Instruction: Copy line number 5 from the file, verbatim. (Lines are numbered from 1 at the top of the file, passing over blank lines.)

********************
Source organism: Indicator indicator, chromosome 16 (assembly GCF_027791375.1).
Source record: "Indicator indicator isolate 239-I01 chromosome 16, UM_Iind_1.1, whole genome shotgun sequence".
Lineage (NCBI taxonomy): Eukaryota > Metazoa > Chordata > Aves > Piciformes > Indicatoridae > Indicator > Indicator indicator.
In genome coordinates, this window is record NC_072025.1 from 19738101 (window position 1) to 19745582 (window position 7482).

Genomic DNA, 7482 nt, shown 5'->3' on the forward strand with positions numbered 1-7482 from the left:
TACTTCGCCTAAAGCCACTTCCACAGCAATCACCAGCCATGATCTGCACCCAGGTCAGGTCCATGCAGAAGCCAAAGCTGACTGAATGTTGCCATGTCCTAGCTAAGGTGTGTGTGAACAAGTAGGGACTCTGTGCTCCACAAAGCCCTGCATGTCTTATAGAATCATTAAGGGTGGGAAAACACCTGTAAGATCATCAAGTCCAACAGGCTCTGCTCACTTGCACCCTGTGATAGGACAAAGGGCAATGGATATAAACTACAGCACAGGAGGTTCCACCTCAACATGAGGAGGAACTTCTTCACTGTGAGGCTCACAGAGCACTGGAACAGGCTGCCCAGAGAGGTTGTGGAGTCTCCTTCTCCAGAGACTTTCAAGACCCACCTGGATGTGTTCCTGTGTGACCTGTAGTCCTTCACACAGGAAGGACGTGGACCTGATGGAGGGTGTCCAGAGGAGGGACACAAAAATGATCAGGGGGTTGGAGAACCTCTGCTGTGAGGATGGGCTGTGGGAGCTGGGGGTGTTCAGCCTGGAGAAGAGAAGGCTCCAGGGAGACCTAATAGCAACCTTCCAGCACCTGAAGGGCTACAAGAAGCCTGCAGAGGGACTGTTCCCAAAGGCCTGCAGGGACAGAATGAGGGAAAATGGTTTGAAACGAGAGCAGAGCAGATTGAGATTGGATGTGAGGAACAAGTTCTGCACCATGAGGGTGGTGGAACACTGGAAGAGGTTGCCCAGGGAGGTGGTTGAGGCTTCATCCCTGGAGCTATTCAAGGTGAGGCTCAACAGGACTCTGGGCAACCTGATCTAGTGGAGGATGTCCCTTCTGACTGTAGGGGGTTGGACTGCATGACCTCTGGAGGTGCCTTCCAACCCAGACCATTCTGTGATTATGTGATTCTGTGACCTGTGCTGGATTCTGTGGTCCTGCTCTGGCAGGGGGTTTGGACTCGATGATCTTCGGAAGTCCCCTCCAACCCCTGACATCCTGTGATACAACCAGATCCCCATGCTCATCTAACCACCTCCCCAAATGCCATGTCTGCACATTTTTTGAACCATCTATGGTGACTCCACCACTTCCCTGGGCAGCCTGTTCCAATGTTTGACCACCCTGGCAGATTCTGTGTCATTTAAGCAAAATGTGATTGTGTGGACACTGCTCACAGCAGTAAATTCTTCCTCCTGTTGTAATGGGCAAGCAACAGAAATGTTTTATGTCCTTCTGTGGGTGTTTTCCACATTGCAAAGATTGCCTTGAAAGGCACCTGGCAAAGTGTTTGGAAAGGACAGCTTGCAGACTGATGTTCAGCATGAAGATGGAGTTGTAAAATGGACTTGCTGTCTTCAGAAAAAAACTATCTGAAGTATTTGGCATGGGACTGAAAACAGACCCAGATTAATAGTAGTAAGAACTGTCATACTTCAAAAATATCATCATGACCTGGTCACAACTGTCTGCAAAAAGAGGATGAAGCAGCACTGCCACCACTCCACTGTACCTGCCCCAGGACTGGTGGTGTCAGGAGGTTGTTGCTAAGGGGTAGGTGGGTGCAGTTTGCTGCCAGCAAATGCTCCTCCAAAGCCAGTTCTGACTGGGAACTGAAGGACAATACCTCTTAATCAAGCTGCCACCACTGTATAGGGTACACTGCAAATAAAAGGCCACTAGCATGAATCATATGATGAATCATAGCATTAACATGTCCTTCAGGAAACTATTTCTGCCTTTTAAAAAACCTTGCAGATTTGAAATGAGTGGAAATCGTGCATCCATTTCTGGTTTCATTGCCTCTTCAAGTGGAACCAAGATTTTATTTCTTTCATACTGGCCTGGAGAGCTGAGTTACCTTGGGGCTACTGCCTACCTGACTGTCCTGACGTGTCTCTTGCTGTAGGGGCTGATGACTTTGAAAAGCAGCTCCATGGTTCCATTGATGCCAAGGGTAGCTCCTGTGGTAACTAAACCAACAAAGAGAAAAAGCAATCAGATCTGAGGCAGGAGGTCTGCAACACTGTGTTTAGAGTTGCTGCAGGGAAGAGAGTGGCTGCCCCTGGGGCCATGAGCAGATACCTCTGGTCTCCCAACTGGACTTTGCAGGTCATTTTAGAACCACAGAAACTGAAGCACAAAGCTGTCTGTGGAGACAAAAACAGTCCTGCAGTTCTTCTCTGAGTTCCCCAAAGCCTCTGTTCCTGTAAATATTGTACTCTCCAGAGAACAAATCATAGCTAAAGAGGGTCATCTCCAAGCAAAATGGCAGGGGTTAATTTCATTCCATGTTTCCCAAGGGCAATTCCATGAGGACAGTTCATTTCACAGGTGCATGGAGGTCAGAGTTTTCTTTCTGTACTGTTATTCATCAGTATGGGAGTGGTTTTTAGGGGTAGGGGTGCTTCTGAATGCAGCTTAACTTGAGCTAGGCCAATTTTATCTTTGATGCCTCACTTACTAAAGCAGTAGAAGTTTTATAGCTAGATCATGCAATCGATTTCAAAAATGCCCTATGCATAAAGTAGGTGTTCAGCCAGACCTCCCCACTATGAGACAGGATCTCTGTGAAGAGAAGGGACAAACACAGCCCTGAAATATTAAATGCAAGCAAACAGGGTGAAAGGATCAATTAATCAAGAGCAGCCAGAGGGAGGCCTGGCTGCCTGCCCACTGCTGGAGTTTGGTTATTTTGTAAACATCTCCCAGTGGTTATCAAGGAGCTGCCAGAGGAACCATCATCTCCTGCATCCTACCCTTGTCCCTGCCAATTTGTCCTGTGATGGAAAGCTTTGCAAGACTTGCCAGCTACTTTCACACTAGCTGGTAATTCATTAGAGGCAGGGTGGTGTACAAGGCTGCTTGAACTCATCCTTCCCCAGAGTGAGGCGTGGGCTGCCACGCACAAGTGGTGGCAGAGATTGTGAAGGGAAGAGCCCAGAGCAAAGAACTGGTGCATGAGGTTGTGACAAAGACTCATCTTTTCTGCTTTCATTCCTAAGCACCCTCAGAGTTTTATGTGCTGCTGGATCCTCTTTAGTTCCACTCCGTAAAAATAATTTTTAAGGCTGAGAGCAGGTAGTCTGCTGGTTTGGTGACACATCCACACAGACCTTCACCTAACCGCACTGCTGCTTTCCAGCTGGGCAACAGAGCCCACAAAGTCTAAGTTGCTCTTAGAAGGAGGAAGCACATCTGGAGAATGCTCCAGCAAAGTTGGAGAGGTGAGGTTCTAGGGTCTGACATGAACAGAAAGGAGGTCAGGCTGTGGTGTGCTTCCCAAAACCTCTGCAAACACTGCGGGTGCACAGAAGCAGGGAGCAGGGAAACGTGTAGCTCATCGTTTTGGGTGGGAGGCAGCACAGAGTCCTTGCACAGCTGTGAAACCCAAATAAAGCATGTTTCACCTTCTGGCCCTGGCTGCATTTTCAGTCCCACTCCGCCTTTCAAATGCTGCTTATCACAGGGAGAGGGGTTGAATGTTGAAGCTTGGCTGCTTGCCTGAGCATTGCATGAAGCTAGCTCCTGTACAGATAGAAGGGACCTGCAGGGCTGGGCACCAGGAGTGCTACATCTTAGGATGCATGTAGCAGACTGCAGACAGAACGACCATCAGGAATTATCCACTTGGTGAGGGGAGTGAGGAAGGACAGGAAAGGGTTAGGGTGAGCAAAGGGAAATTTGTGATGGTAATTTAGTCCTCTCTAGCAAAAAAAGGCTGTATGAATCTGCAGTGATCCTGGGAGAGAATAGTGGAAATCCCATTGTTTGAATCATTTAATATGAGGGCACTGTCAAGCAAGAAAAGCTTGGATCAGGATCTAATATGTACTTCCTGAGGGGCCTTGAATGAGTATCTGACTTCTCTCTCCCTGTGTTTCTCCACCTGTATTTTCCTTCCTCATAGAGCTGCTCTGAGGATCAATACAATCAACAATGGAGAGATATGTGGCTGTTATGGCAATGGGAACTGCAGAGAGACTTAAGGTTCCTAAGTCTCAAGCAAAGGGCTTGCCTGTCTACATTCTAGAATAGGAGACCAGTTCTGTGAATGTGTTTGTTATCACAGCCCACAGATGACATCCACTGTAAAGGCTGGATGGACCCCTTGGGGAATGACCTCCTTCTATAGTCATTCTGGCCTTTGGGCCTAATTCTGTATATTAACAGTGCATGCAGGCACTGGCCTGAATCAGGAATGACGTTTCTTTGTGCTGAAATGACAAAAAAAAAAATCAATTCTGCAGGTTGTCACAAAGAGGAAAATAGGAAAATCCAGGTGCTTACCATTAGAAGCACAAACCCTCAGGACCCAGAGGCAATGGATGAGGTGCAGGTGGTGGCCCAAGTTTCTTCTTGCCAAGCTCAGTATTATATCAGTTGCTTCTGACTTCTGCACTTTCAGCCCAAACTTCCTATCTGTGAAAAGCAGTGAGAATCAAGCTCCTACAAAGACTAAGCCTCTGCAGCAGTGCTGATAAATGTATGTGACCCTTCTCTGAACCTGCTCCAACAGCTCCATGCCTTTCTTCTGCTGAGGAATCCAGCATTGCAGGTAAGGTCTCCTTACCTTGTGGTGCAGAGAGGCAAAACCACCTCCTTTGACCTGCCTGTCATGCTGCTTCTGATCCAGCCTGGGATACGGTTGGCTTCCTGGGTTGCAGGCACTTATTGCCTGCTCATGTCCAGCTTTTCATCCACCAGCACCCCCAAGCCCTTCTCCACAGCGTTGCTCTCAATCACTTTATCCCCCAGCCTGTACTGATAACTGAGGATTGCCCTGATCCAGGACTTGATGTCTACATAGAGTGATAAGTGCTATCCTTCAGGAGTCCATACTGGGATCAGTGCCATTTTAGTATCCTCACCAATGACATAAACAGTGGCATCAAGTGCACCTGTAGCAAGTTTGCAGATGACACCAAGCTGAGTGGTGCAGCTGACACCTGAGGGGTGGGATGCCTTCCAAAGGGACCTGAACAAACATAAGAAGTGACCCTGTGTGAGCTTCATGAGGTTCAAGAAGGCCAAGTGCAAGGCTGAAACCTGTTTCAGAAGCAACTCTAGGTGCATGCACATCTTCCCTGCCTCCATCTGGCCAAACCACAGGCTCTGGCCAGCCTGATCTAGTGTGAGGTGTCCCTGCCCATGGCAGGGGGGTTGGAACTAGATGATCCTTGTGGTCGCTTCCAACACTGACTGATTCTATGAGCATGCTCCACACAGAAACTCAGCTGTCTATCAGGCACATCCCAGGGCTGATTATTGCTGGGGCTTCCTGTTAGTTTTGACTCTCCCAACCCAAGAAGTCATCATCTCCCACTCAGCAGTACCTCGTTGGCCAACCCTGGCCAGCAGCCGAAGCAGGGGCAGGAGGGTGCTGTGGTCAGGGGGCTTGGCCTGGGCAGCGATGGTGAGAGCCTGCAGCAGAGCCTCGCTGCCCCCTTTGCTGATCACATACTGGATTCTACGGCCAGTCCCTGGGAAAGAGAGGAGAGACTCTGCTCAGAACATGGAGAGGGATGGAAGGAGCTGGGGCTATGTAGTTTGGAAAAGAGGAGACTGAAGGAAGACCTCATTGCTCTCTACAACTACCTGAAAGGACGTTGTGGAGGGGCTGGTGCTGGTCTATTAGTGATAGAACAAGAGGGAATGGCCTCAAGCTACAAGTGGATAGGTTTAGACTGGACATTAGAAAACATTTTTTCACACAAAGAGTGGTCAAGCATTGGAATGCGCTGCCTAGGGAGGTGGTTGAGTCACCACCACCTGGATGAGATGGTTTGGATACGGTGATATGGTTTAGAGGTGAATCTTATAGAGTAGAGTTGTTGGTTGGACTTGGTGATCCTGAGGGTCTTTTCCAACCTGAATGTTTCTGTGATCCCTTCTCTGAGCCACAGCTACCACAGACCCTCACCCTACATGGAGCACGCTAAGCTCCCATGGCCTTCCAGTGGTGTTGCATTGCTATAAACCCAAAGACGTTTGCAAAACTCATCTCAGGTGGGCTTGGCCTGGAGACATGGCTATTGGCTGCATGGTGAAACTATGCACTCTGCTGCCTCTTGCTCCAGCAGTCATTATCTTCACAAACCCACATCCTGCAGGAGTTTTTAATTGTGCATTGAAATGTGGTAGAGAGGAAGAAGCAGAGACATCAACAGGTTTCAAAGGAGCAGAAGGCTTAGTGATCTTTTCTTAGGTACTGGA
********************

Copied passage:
Genomic DNA, 7482 nt, shown 5'->3' on the forward strand with positions numbered 1-7482 from the left: